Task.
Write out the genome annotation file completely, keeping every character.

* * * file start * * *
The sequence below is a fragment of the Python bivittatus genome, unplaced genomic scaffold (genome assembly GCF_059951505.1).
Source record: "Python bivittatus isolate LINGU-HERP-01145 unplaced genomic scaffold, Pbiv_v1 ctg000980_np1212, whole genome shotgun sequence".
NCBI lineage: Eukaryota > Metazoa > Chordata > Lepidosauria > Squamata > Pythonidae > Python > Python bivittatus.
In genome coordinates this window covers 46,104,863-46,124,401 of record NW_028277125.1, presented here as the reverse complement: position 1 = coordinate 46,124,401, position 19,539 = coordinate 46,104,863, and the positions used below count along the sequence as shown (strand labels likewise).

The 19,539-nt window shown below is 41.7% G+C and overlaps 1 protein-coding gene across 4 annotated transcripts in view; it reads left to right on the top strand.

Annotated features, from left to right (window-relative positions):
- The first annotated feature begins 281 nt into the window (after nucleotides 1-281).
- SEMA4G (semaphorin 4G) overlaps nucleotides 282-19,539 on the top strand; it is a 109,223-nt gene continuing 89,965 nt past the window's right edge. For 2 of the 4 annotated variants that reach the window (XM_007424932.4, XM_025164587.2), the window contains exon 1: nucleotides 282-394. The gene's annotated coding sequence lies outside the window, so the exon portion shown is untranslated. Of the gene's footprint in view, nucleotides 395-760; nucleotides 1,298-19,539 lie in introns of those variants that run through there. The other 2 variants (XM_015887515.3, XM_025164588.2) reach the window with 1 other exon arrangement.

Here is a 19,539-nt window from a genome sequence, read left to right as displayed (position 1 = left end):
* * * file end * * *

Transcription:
The sequence below is a fragment of the Python bivittatus genome, unplaced genomic scaffold (genome assembly GCF_059951505.1).
Source record: "Python bivittatus isolate LINGU-HERP-01145 unplaced genomic scaffold, Pbiv_v1 ctg000980_np1212, whole genome shotgun sequence".
NCBI lineage: Eukaryota > Metazoa > Chordata > Lepidosauria > Squamata > Pythonidae > Python > Python bivittatus.
In genome coordinates this window covers 46,104,863-46,124,401 of record NW_028277125.1, presented here as the reverse complement: position 1 = coordinate 46,124,401, position 19,539 = coordinate 46,104,863, and the positions used below count along the sequence as shown (strand labels likewise).

The 19,539-nt window shown below is 41.7% G+C and overlaps 1 protein-coding gene across 4 annotated transcripts in view; it reads left to right on the top strand.

Annotated features, from left to right (window-relative positions):
- The first annotated feature begins 281 nt into the window (after nucleotides 1-281).
- SEMA4G (semaphorin 4G) overlaps nucleotides 282-19,539 on the top strand; it is a 109,223-nt gene continuing 89,965 nt past the window's right edge. For 2 of the 4 annotated variants that reach the window (XM_007424932.4, XM_025164587.2), the window contains exon 1: nucleotides 282-394. The gene's annotated coding sequence lies outside the window, so the exon portion shown is untranslated. Of the gene's footprint in view, nucleotides 395-760; nucleotides 1,298-19,539 lie in introns of those variants that run through there. The other 2 variants (XM_015887515.3, XM_025164588.2) reach the window with 1 other exon arrangement.

Here is a 19,539-nt window from a genome sequence, read left to right as displayed (position 1 = left end):